27 But we know where this man comes from, and when the Christ appears, no one will know where he comes from.”
If we read the Gospels with an absolute commitment to always systematize them into one coherent story, we will have difficulty to always be able to do so. In most cases it will be possible; in some it will not be. This text is an example of contradiction that can indeed be resolved with a feasible hypothesis. We read in vs. 27 that it was believed that the Messiah will be of unknown origins, while the scribes summoned by Herod at the coming of the Magi in the Gospel of Matthew claimed with consensus that the Messiah was to be born in Bethlehem (Matt.2.4-6). For Mathew’s Jewish sages who were consulted by Herod the answer seemed clear – the Messianic origins are that of Bethlehem. However, here in John, some people in the crowd, when they thought that the authorities had after all granted Jesus the status of Messiah (John 7.26), objected that Jesus’ origins were known, and therefore, they thought that it was a mistake to recognize him as the Christ. So what was it that was expected of the coming Messiah? Would his origins be known or not?
You may recall from our previous studies that when Jesus was in Galilee hoi Ioudaoi said he could not have come down from heaven as he claimed, because they personally knew his parents (John 6.42). Here in John 7.27 it is likely that something else is being referred to. Instead of personal acquaintance with Jesus’ parents, the likely issue was that Jesus’ ministry had been heard of already for some. He had already been engaged in public ministry for close to three years. There was no suddenness in his Messianic appearance. What people in John 7 were saying was not that they knew Jesus’ Galilean parents (that is rather unlikely), but that they had heard about Jesus for so long that he no longer fit their Messianic candidate checklist on this issue.
Much later rabbinic Jewish sources communicate similar sentiments coming from some Jewish sages. For example, in the Babylonian Talmud, Rabbi Zera, is remembered as having said: “Three come unawares: Messiah, a found article, and a scorpion.” (b. Sanhedrin 97a) Another example comes from the second century dialogue between Justin Martyr, a Christian and Trypho, a Jew. What is interesting is that Trypho is also objecting in a similar way: “But Christ—if he has indeed been born, and exists anywhere – is unknown, and does not even know himself, and has no power until Elijah comes to anoint him and make him manifest to all.” (Trypho, Dialogue 8) Incidentally, it is entirely possible that the conversation between Justin and Trypho in reality never took place and the content of the dialogue was simply reconstructed from New Testament texts alone (a common feature of polemical religious literature). But it is also possible that this dialogue was put together as a summary of real Jewish-Christian encounters in second century. If this is so, then it is possible that we see here an example of a widespread Jewish belief that Christ’s coming would be sudden and his origins unknown.
The idea that Christ would be of unknown origins is also known from 1 Enoch 46:1-3 (another witness to the variety of Jewish contemporary opinions about the secret things of Messiah). There we read: “There I beheld the Ancient of Days, whose head was like white wool, and with him another, whose countenance resembled that of man. His countenance was full of grace, like that of one of the holy angels. Then I inquired of one of the angels, who went with me, and who showed me every secret thing, concerning this Son of man; who he was; whence he was and why he accompanied the Ancient of Days.”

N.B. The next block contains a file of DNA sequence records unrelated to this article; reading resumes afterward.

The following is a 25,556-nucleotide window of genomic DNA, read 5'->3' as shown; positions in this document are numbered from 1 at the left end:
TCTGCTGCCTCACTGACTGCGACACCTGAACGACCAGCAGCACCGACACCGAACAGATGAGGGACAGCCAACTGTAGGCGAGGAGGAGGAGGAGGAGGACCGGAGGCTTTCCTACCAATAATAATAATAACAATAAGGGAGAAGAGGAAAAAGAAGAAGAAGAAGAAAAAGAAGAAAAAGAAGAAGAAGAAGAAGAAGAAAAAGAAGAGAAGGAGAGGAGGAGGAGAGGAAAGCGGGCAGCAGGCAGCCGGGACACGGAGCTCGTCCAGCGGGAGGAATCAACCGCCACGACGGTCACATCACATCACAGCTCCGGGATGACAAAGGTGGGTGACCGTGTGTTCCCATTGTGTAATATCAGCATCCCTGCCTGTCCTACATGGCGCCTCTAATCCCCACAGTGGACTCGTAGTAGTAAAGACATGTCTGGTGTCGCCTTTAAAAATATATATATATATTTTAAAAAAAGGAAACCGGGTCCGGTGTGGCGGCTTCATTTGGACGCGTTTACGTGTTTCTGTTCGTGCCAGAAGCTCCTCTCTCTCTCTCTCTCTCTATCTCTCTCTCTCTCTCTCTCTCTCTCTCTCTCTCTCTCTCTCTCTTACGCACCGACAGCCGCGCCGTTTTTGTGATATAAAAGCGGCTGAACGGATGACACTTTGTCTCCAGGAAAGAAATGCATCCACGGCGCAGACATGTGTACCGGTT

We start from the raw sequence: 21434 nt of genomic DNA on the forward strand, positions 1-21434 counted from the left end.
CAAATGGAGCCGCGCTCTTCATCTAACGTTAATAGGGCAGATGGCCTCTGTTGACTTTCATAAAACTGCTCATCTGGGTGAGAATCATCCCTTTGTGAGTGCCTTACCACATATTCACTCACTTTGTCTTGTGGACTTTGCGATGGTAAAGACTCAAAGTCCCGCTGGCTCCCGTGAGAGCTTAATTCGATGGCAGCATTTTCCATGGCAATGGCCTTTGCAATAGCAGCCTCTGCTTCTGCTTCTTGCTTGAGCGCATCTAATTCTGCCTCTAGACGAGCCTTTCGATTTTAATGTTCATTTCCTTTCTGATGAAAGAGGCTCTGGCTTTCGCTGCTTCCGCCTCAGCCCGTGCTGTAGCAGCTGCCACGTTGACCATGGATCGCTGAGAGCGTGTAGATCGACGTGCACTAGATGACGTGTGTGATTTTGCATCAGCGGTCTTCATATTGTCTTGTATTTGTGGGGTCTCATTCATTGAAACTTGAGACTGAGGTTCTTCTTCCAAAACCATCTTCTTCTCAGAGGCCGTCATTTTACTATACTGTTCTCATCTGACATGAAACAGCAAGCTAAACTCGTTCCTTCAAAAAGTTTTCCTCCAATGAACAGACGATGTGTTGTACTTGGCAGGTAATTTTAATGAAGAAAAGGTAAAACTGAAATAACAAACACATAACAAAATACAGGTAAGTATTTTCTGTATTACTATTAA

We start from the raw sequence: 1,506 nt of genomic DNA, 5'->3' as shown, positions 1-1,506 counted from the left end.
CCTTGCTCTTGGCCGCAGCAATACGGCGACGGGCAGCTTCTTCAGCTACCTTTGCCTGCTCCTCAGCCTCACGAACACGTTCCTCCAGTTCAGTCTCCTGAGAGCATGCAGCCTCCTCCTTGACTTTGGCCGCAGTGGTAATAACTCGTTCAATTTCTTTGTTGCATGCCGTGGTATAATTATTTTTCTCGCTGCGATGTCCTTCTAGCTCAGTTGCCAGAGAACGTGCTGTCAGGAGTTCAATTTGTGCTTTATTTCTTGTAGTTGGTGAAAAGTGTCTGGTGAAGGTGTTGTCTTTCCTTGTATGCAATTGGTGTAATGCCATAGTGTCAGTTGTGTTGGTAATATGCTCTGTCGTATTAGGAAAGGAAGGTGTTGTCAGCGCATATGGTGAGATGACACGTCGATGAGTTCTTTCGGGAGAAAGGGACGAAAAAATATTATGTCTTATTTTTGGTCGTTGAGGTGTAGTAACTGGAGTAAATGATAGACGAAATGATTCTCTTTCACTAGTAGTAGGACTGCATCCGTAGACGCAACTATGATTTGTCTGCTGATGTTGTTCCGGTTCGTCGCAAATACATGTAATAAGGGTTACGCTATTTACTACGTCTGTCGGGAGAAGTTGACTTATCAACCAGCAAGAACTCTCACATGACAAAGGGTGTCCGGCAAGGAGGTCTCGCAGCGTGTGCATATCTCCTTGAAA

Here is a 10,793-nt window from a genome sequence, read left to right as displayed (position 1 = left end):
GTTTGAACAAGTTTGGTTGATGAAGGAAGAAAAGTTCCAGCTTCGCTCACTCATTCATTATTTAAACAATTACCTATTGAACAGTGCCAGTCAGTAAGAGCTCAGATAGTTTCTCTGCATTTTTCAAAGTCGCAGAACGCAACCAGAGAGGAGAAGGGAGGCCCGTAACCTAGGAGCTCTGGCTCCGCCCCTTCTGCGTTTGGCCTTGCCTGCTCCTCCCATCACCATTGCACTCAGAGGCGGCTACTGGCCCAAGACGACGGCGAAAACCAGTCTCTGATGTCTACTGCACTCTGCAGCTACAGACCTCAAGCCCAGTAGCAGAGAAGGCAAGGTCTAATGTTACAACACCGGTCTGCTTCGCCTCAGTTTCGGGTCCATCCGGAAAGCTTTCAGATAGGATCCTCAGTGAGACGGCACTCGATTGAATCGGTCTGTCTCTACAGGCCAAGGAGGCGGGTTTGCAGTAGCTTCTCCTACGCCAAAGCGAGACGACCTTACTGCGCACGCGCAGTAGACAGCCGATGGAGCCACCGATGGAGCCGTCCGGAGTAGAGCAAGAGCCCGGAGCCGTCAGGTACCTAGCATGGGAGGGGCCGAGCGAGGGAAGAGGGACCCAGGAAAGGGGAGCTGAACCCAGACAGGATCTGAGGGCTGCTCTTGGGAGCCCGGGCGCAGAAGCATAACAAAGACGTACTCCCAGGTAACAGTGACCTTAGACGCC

What we can clearly see from all of these biblical, extra-biblical and para-biblical sources is that Jewish people held a variety of views concerning Messiah. They were non-binding, however. This was so in opposition to Christian belief system where the Messianic idea was central and non-adherence to its core points spelled an expulsion from the early church on the grounds of false teachings.
28 So Jesus proclaimed, as he taught in the temple, “You know me, and you know where I come from. But I have not come of my own accord. He who sent me is true, and him you do not know. 29 I know him, for I come from him, and he sent me.”
What is even more striking here is that in contrast to the story found in the Gospel of Matthew (regarding Bethlehem), John’s Jesus seems to agree with the objection that the Messiah will be of unknown origin. He, however, explained that while they thought they knew him, they really did not. Since Israel’s God sent Jesus, there was a lot to know about Jesus than hoi Ioudaioi naively claimed.
30 So they were seeking to arrest him, but no one laid a hand on him, because his hour had not yet come.
This phrase “my time has not come” was already in use when Jesus said to his mother in John 2:4 “Woman, what does that have to do with us? My hour has not yet come.” Mariam, fully aware of Jesus’ divine origins and probably other actions that only a mother would know, sought for Jesus to use his miraculous powers to help embarrassed couple at the height of their wedding joy. Jesus did help, but said that his “hour has not yet come.” Later on after this incident, Jesus taught the people in the treasury rooms of the Temple and the Temple police did not arrest him. The Temple police had their own reasons as to why they did not arrest Jesus, but the author of the Gospel of John knew that the reason he was not yet arrested, tried, and killed was because his time “had not yet come” (John 7:45-51). When the news about Greek God-fearers seeking to meet Jesus came to him, he responded that “his time had come” (John 12:20-24). Shortly before his arrest, Jesus prayed: “Jesus spoke these things; and lifting up His eyes to heaven, He said, “Father, the hour has come; glorify Your Son, that the Son may glorify You” (John 17:1-2). So it is here in chapter 7 when Jesus’ arrest is being sought, it could not take place for the simple reason that the timing of Jesus “has not yet come.” (John 7:30)